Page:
If you’ve ever stopped by the art-filled Surrey Hotel on the Upper East Side, you’ve probably noticed Graffiti Armoire, a curvy legged, scrawl-covered antique chest that stands near a commanding Chuck Close tapestry portrait of Kate Moss.
The sassy black and white cabinet was created by the Swedish-born design team of Jimmie Karlsson and Martin Nihlmann, aka Jimmie Martin, and is usually closed. But for now, a door is flung open, revealing a slick chili pepper red interior and a glass shelf holding a distinctly uncherubic silver cherub checking his flip phone. Dubbed Cardinal NYC, he sports a cigarette, a red skullcap, a cross dangling from a heavy chain and wings.
He’s a “Naughty Angel,” one of Jimmie Martin’s 21st-century sculptural riffs on classical putti scattered throughout the hotel through September — and maybe beyond — to amuse, entertain and rack up Instagrams. (Unlike Graffiti Armoire, they’re also for sale, priced from around $2,000.)
No two are exactly alike. Huddled over a copy of Vogue, Anna NYC flaunts dark glasses and a bob. And Naughty Karl? White hair, a black suit and, ahem, a bad habit outlined in white-powdered, interlocking Chanel Cs.
The Surrey’s cheeky cherubs are a reminder that art — permanent, pop-up or both — is in the air, and on the walls, at hotels all over town including Standard High Line, Sofitel New York, The Carlyle, The Pierre, The Quin, The Whitby and its downtown sibling The Crosby Street Hotel. They’re great places to stop by when you’re in the mood to drink in some art while you’re having a real drink, meeting friends, checking your messages or spending the night.
Among the city’s art-filled hotels, the Surrey is special, with art-world ties that run deep thanks to its location and a long-gone tenant. For much of the second half of the 20th century, the art scene clustered around upper Madison Avenue, drawn by the area’s numerous art galleries as well as the Metropolitan Museum, the Whitney Museum and Sotheby Park Bernet, forerunner of Sotheby’s. From 1971 until it closed in 1992, Les Pleiades, the Surrey’s old world French restaurant, flourished as the art world’s unofficial canteen.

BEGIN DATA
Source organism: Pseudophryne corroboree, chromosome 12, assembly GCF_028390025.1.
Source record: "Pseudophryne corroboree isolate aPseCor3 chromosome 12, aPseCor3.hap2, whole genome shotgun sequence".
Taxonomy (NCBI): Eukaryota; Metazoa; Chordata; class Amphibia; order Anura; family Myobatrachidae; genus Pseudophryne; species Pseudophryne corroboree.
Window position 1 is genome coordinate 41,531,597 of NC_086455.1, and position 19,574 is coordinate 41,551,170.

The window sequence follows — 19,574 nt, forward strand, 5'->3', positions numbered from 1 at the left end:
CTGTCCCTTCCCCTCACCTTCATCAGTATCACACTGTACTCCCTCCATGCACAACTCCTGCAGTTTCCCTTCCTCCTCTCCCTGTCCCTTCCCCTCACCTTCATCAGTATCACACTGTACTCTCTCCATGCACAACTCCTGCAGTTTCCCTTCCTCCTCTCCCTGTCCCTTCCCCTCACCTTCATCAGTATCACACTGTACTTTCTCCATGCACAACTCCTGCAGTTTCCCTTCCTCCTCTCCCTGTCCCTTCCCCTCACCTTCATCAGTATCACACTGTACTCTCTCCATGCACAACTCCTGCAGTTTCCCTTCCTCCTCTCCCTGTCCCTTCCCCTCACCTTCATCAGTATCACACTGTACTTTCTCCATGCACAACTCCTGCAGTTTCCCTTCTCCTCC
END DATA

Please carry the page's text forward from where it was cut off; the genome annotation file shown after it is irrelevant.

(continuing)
Lunch reeled in a constellation of dealers, artists, curators, collectors, auctioneers and museum directors like Tom Armstrong of the Whitney and Philippe de Montebello of the Met who could be found doing deals, exchanging gossip and air kissing over vichyssoise and grilled snapper while seated in red leather banquettes.
Les Pleiades was long gone by the time a faded Surrey closed for renovation, reopening in 2009 as the stylish hotel you see today. In name, at least, Bar Pleiades, the hotel’s atmospheric cocktail lounge, winks at the Surrey’s art world DNA. But so does the eye-catching collection of contemporary art integrated into the hotel’s design by Rottet Studio. Among the original pieces on view are Claes Oldenburg’s Pop-inflected painting of sneaker laces, notebook drawings by Richard Serra, prints of xenon projections by Jennie Holzer and Jimmie Martin’s Graffiti Armoire.
Rebuilt from the ground up and embellished with paint and wit, the Surrey armoire exemplifies what Jimmie Martin has been known for since Karlsson and Nihlmann officially became designers in 2004. They got their start fashioning quirky hand-painted furniture for their shared home. As the story goes, a sharp-eyed neighbor spotted their creations when they moved out and ordered up a piece. Word spread.
Working out of a Kensington studio, Jimmie Martin commands a small empire of playfully decadent antique chairs, chests and chaises, no two alike, supplemented by rugs, pillows, wall coverings, lamps and, of course, sculptures. Pop and rock aristocracy like Madonna, Liam Gallagher and The Who’s Peter Townsend are among their clients.
“We like the idea of taking something old and making it new,” Nihlmann has said.
And sometimes naughty.
The Surrey, 20 East 76th Street, 212 288-3700